The Relationship between Employee and Customer Experience


Since it was published in March 2018 I’ve found myself dipping in and out of the excellent Deakin report ‘Enabling the Future of Work.’  It is a clear analysis of key trends impacting the future of work and implications for Learning and Development (L&D) professionals.

One theme in the Deakin report is the rise of human experience.  The obvious manifestation of this is the increasing expectations of customers.  Most organisations have customer experience as a key element in their strategy.  For this strategy to be truly effective there needs to be a parallel emphasis on employee experience.  (Refer to page 8 of the Deakin report for their thoughts on implications for L&D.)

I’m currently delving into the implications of Artificial Intelligence and the augmented worker.  I’d like to form a view of what AI means for how people work and how to support them to learn and perform into the future.  While jotting down some thoughts on this question last week I drew up a concept I called the ‘Experience Value Chain Continuum’ (yes, a bit clunky – but work in progress).  My diagram has employees/workers (noting increasing use of non-employees as part of many organisation’s workforce) at one end of the continuum and customers at the other end.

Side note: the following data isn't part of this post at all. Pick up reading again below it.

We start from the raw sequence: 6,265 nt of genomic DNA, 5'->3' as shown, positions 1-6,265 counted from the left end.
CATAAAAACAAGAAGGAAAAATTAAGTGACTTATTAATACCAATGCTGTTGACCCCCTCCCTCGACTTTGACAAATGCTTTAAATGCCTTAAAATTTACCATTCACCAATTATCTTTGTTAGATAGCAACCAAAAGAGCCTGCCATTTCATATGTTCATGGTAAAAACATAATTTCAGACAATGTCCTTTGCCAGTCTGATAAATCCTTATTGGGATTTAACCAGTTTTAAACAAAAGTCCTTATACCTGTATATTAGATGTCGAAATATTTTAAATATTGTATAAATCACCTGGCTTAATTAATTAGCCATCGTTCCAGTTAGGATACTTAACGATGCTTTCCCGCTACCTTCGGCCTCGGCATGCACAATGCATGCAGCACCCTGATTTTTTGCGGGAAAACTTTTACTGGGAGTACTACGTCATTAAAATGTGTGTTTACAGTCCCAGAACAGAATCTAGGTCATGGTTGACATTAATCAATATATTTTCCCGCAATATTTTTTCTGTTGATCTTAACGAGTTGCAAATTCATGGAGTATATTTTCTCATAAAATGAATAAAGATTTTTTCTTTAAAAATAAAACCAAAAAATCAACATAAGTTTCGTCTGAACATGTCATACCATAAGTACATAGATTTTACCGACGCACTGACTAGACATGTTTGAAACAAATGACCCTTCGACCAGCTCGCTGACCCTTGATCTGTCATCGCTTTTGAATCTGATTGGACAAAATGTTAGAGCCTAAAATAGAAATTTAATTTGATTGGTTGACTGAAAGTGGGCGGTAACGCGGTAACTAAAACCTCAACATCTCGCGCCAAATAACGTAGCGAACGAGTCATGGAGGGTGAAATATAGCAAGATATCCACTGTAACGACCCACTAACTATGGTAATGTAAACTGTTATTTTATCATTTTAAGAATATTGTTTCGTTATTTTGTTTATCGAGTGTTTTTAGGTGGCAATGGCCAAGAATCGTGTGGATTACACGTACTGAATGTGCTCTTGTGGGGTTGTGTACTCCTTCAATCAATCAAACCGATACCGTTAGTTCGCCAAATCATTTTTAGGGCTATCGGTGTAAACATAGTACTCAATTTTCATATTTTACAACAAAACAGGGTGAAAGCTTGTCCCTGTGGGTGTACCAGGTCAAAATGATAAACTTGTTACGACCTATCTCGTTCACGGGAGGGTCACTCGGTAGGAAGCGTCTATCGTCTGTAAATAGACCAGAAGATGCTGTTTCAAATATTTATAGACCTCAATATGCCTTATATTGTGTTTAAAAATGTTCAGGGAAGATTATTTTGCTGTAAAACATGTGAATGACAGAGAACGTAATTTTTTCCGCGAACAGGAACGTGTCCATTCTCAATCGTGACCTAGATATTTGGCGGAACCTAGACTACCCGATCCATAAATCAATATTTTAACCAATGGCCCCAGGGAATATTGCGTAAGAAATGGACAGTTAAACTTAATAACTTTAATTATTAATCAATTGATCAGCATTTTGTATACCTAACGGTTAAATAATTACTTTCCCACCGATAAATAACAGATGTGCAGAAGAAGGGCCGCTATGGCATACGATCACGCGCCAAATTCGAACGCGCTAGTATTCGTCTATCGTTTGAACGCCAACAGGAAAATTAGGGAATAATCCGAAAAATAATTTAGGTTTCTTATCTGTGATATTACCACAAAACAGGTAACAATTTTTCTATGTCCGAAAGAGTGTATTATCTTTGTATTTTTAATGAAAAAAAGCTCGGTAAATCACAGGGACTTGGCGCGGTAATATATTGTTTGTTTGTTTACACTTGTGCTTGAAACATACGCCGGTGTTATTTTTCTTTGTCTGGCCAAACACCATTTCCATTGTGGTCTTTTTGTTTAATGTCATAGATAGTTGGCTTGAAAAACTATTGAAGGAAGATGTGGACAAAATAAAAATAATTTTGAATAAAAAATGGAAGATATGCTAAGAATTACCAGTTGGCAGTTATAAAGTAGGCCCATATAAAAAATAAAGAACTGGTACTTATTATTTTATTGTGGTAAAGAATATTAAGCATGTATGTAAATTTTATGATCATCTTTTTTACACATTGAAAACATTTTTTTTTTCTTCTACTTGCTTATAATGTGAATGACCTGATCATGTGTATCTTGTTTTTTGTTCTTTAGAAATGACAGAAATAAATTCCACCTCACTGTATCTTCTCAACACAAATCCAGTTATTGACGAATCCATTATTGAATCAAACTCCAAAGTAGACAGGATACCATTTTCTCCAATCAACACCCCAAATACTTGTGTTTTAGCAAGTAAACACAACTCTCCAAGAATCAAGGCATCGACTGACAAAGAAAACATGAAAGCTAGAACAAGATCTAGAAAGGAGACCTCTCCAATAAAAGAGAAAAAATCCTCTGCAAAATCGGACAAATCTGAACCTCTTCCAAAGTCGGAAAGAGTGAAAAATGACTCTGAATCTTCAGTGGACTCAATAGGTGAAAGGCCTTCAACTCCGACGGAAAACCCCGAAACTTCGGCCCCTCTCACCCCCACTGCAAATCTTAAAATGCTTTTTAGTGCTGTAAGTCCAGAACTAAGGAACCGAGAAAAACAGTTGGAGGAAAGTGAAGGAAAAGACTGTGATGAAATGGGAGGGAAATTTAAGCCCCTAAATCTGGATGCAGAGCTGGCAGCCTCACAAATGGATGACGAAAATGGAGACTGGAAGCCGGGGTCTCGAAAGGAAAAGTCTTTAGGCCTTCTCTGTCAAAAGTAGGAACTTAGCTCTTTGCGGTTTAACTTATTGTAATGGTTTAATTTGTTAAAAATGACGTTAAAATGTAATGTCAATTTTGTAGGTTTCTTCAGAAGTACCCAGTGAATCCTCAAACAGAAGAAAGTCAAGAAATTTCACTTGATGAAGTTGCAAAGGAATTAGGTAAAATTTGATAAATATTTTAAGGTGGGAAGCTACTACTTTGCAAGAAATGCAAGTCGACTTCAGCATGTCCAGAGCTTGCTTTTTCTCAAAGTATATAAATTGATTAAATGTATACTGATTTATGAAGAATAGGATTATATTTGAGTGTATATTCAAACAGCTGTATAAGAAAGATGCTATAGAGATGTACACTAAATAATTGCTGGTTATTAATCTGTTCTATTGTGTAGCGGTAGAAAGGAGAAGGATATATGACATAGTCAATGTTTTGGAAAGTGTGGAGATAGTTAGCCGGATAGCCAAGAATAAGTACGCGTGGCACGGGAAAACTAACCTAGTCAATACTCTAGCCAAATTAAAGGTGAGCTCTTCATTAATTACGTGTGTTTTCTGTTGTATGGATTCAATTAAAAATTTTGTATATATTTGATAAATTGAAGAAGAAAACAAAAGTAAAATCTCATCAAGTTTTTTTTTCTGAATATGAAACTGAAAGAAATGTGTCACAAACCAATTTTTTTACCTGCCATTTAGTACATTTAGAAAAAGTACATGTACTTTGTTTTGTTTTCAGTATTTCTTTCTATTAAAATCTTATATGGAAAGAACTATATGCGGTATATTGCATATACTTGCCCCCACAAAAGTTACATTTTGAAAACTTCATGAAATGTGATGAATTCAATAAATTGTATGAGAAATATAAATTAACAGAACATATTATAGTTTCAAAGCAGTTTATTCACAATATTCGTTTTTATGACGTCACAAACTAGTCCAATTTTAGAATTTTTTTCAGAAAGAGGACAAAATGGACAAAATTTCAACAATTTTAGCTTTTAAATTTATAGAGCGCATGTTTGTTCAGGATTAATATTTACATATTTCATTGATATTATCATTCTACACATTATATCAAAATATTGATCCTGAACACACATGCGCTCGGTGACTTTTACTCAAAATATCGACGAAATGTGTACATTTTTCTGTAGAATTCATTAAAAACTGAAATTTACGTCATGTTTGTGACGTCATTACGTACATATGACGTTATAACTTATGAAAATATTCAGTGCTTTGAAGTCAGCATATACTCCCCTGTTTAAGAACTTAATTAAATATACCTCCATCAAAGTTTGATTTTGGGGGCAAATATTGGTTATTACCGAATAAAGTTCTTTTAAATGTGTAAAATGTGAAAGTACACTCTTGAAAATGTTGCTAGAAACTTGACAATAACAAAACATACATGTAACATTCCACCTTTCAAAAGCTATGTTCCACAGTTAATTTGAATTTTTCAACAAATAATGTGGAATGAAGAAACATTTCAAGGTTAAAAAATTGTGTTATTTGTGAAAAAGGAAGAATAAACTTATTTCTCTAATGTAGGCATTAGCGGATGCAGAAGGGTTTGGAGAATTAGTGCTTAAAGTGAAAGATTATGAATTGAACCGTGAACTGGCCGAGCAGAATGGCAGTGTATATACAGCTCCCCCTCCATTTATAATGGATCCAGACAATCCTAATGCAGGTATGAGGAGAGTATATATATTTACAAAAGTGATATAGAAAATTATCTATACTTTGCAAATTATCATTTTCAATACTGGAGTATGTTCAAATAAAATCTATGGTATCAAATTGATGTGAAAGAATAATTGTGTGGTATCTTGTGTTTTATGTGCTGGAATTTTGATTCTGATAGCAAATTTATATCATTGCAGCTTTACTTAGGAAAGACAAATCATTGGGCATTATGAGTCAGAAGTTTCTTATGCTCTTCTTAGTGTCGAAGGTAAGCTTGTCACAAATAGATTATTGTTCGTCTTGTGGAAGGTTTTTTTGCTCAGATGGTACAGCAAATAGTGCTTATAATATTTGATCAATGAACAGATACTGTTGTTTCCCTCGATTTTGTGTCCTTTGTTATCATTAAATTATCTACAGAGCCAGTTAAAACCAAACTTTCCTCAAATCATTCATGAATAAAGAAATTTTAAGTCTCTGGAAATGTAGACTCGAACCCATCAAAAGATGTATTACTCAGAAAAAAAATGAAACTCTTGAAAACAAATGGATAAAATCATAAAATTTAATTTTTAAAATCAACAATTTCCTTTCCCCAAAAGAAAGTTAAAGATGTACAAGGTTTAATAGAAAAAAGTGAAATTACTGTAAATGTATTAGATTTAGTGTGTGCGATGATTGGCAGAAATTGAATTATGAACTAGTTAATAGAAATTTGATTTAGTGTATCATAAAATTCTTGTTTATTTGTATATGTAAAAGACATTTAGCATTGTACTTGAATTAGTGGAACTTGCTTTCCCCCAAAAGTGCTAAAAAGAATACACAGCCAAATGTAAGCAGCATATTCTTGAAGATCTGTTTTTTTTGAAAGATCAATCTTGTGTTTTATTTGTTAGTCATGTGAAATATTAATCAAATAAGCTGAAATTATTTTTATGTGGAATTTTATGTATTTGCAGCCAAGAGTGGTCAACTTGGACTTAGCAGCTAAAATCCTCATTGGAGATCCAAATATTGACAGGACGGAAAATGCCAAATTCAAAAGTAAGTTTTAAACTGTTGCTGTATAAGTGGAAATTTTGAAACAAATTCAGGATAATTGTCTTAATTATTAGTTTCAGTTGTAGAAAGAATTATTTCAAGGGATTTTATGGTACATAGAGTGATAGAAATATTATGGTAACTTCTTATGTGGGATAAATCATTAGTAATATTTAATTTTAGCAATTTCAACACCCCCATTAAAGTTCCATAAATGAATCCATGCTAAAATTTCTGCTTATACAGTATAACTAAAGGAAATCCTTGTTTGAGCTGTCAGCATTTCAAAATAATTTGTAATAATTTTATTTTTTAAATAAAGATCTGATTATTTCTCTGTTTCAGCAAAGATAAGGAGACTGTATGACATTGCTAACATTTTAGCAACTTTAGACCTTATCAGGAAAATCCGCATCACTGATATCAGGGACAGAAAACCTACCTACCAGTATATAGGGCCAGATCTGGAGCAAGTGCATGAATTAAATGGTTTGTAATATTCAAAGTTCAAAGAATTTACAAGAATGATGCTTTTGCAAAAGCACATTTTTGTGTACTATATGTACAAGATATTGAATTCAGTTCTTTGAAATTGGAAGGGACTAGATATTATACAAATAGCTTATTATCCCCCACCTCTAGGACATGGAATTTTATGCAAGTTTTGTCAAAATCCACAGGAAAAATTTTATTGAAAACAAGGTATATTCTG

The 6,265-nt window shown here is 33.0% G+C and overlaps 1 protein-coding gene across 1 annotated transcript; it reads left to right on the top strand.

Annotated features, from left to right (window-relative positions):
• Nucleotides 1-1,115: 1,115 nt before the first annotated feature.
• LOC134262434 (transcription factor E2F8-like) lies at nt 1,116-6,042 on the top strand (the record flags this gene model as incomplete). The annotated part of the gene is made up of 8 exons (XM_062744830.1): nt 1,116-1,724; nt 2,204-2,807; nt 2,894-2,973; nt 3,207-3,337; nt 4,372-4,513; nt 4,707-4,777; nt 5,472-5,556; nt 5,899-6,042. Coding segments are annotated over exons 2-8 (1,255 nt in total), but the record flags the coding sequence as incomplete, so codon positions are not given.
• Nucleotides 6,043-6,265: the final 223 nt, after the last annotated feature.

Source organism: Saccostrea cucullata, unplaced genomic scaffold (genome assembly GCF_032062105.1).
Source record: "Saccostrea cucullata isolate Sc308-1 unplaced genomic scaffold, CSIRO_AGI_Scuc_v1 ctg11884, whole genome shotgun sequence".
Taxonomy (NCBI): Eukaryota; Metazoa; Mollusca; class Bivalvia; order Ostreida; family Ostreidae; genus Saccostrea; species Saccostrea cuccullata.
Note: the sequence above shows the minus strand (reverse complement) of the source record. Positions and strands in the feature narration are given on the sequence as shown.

Yesterday Renetta Alexander shared an article via Twitter that did a much better job at describing the relationship between customer and employee experience.  Michel Hogan calls it the ‘employee and customer experience loop‘.  She depicts is as either a ‘doom loop’ or a ‘virtuous cycle.’

In the absence of a diagram in this article I’ve created a new one myself.  It’s a simple representation of the concept of an amplifying relationship between customer experience and employee experience.  (I’ve used symbology from the field of system dynamics which is a field that looks at the relationships of events or activities separated by space and time.  Could be the start of a bigger model looking at the interplay of these two dimensions of human experience.)

 

 

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